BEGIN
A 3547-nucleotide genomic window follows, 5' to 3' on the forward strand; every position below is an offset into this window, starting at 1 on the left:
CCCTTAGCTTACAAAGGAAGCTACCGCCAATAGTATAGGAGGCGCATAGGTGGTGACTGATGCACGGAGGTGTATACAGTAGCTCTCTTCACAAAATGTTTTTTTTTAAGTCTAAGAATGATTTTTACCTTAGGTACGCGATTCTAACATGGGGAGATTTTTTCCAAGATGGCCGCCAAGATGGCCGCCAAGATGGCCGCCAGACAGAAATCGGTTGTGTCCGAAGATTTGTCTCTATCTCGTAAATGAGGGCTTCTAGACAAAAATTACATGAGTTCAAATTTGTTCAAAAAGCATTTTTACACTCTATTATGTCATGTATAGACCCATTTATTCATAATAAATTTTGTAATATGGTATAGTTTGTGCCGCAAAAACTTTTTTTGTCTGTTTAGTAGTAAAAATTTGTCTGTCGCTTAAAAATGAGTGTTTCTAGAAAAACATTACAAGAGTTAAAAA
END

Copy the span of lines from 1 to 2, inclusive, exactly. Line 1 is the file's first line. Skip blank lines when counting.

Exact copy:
A 3547-nucleotide genomic window follows, 5' to 3' on the forward strand; every position below is an offset into this window, starting at 1 on the left:
CCCTTAGCTTACAAAGGAAGCTACCGCCAATAGTATAGGAGGCGCATAGGTGGTGACTGATGCACGGAGGTGTATACAGTAGCTCTCTTCACAAAATGTTTTTTTTTAAGTCTAAGAATGATTTTTACCTTAGGTACGCGATTCTAACATGGGGAGATTTTTTCCAAGATGGCCGCCAAGATGGCCGCCAAGATGGCCGCCAGACAGAAATCGGTTGTGTCCGAAGATTTGTCTCTATCTCGTAAATGAGGGCTTCTAGACAAAAATTACATGAGTTCAAATTTGTTCAAAAAGCATTTTTACACTCTATTATGTCATGTATAGACCCATTTATTCATAATAAATTTTGTAATATGGTATAGTTTGTGCCGCAAAAACTTTTTTTGTCTGTTTAGTAGTAAAAATTTGTCTGTCGCTTAAAAATGAGTGTTTCTAGAAAAACATTACAAGAGTTAAAAA